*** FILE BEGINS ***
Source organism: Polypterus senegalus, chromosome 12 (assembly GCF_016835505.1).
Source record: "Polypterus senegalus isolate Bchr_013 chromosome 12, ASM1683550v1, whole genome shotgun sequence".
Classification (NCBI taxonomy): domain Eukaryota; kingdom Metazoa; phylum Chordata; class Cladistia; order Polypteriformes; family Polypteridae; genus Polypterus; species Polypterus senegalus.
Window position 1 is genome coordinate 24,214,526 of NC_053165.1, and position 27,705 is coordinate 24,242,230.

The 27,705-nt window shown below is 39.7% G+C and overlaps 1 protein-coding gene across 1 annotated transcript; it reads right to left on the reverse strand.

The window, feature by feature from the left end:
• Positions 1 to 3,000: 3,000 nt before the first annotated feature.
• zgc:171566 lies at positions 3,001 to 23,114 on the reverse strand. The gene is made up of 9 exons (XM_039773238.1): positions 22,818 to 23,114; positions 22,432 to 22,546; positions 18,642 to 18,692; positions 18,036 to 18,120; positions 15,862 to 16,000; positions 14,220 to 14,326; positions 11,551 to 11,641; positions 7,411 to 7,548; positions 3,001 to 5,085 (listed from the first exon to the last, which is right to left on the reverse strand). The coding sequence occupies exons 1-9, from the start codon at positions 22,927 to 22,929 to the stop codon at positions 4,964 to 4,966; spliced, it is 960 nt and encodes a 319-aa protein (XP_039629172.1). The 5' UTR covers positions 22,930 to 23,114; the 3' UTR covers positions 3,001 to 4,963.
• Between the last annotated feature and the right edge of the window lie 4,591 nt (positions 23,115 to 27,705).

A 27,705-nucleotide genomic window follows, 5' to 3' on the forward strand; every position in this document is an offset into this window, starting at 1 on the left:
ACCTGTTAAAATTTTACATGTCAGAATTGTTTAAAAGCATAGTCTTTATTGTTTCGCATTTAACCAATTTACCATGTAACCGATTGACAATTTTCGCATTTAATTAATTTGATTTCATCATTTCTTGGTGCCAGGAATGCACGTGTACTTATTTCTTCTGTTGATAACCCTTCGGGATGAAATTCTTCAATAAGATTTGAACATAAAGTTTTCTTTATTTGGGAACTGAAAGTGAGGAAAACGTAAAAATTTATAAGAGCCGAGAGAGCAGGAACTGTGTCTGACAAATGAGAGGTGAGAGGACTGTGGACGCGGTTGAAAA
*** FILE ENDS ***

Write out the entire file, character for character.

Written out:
Source organism: Polypterus senegalus, chromosome 12 (assembly GCF_016835505.1).
Source record: "Polypterus senegalus isolate Bchr_013 chromosome 12, ASM1683550v1, whole genome shotgun sequence".
Classification (NCBI taxonomy): domain Eukaryota; kingdom Metazoa; phylum Chordata; class Cladistia; order Polypteriformes; family Polypteridae; genus Polypterus; species Polypterus senegalus.
Window position 1 is genome coordinate 24,214,526 of NC_053165.1, and position 27,705 is coordinate 24,242,230.

The 27,705-nt window shown below is 39.7% G+C and overlaps 1 protein-coding gene across 1 annotated transcript; it reads right to left on the reverse strand.

The window, feature by feature from the left end:
• Positions 1 to 3,000: 3,000 nt before the first annotated feature.
• zgc:171566 lies at positions 3,001 to 23,114 on the reverse strand. The gene is made up of 9 exons (XM_039773238.1): positions 22,818 to 23,114; positions 22,432 to 22,546; positions 18,642 to 18,692; positions 18,036 to 18,120; positions 15,862 to 16,000; positions 14,220 to 14,326; positions 11,551 to 11,641; positions 7,411 to 7,548; positions 3,001 to 5,085 (listed from the first exon to the last, which is right to left on the reverse strand). The coding sequence occupies exons 1-9, from the start codon at positions 22,927 to 22,929 to the stop codon at positions 4,964 to 4,966; spliced, it is 960 nt and encodes a 319-aa protein (XP_039629172.1). The 5' UTR covers positions 22,930 to 23,114; the 3' UTR covers positions 3,001 to 4,963.
• Between the last annotated feature and the right edge of the window lie 4,591 nt (positions 23,115 to 27,705).

A 27,705-nucleotide genomic window follows, 5' to 3' on the forward strand; every position in this document is an offset into this window, starting at 1 on the left:
ACCTGTTAAAATTTTACATGTCAGAATTGTTTAAAAGCATAGTCTTTATTGTTTCGCATTTAACCAATTTACCATGTAACCGATTGACAATTTTCGCATTTAATTAATTTGATTTCATCATTTCTTGGTGCCAGGAATGCACGTGTACTTATTTCTTCTGTTGATAACCCTTCGGGATGAAATTCTTCAATAAGATTTGAACATAAAGTTTTCTTTATTTGGGAACTGAAAGTGAGGAAAACGTAAAAATTTATAAGAGCCGAGAGAGCAGGAACTGTGTCTGACAAATGAGAGGTGAGAGGACTGTGGACGCGGTTGAAAA